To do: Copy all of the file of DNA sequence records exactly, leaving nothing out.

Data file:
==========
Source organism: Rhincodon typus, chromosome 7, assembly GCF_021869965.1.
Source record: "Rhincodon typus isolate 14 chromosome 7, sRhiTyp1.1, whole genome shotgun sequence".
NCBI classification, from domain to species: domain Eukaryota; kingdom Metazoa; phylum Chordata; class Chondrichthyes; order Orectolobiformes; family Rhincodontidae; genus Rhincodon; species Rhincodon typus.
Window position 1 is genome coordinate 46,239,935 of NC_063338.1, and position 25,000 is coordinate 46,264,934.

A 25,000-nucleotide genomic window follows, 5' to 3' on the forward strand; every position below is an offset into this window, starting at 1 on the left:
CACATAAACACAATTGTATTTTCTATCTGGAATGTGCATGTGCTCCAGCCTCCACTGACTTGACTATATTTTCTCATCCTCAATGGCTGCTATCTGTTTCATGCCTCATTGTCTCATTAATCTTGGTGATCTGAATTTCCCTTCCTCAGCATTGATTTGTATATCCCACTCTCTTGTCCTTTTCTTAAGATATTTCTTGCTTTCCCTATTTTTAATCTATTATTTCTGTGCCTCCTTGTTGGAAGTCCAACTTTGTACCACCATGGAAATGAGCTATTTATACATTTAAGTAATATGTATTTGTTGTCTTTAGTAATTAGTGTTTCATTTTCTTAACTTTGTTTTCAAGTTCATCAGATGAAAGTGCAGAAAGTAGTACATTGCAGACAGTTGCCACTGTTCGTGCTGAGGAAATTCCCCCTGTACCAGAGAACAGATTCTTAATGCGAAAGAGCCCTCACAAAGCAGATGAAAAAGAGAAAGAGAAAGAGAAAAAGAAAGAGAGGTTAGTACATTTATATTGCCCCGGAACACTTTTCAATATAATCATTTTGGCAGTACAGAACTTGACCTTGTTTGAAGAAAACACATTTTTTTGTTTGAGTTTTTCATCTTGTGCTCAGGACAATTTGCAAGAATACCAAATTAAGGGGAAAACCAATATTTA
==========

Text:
Source organism: Rhincodon typus, chromosome 7, assembly GCF_021869965.1.
Source record: "Rhincodon typus isolate 14 chromosome 7, sRhiTyp1.1, whole genome shotgun sequence".
NCBI classification, from domain to species: domain Eukaryota; kingdom Metazoa; phylum Chordata; class Chondrichthyes; order Orectolobiformes; family Rhincodontidae; genus Rhincodon; species Rhincodon typus.
Window position 1 is genome coordinate 46,239,935 of NC_063338.1, and position 25,000 is coordinate 46,264,934.

A 25,000-nucleotide genomic window follows, 5' to 3' on the forward strand; every position below is an offset into this window, starting at 1 on the left:
CACATAAACACAATTGTATTTTCTATCTGGAATGTGCATGTGCTCCAGCCTCCACTGACTTGACTATATTTTCTCATCCTCAATGGCTGCTATCTGTTTCATGCCTCATTGTCTCATTAATCTTGGTGATCTGAATTTCCCTTCCTCAGCATTGATTTGTATATCCCACTCTCTTGTCCTTTTCTTAAGATATTTCTTGCTTTCCCTATTTTTAATCTATTATTTCTGTGCCTCCTTGTTGGAAGTCCAACTTTGTACCACCATGGAAATGAGCTATTTATACATTTAAGTAATATGTATTTGTTGTCTTTAGTAATTAGTGTTTCATTTTCTTAACTTTGTTTTCAAGTTCATCAGATGAAAGTGCAGAAAGTAGTACATTGCAGACAGTTGCCACTGTTCGTGCTGAGGAAATTCCCCCTGTACCAGAGAACAGATTCTTAATGCGAAAGAGCCCTCACAAAGCAGATGAAAAAGAGAAAGAGAAAGAGAAAAAGAAAGAGAGGTTAGTACATTTATATTGCCCCGGAACACTTTTCAATATAATCATTTTGGCAGTACAGAACTTGACCTTGTTTGAAGAAAACACATTTTTTTGTTTGAGTTTTTCATCTTGTGCTCAGGACAATTTGCAAGAATACCAAATTAAGGGGAAAACCAATATTTA